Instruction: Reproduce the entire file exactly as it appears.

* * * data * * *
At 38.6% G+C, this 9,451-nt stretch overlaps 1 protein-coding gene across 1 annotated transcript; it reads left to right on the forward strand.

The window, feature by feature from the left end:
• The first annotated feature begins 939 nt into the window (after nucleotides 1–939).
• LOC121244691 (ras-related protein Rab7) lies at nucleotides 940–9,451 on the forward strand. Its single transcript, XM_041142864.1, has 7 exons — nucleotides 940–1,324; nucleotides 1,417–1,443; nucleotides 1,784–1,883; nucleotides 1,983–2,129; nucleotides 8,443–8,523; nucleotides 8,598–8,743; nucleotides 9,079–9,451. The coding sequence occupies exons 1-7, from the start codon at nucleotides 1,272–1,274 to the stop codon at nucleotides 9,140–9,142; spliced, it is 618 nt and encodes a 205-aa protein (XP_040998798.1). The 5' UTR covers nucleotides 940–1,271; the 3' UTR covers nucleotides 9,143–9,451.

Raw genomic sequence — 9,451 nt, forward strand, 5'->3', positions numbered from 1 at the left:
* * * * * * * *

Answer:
At 38.6% G+C, this 9,451-nt stretch overlaps 1 protein-coding gene across 1 annotated transcript; it reads left to right on the forward strand.

The window, feature by feature from the left end:
• The first annotated feature begins 939 nt into the window (after nucleotides 1–939).
• LOC121244691 (ras-related protein Rab7) lies at nucleotides 940–9,451 on the forward strand. Its single transcript, XM_041142864.1, has 7 exons — nucleotides 940–1,324; nucleotides 1,417–1,443; nucleotides 1,784–1,883; nucleotides 1,983–2,129; nucleotides 8,443–8,523; nucleotides 8,598–8,743; nucleotides 9,079–9,451. The coding sequence occupies exons 1-7, from the start codon at nucleotides 1,272–1,274 to the stop codon at nucleotides 9,140–9,142; spliced, it is 618 nt and encodes a 205-aa protein (XP_040998798.1). The 5' UTR covers nucleotides 940–1,271; the 3' UTR covers nucleotides 9,143–9,451.

Raw genomic sequence — 9,451 nt, forward strand, 5'->3', positions numbered from 1 at the left: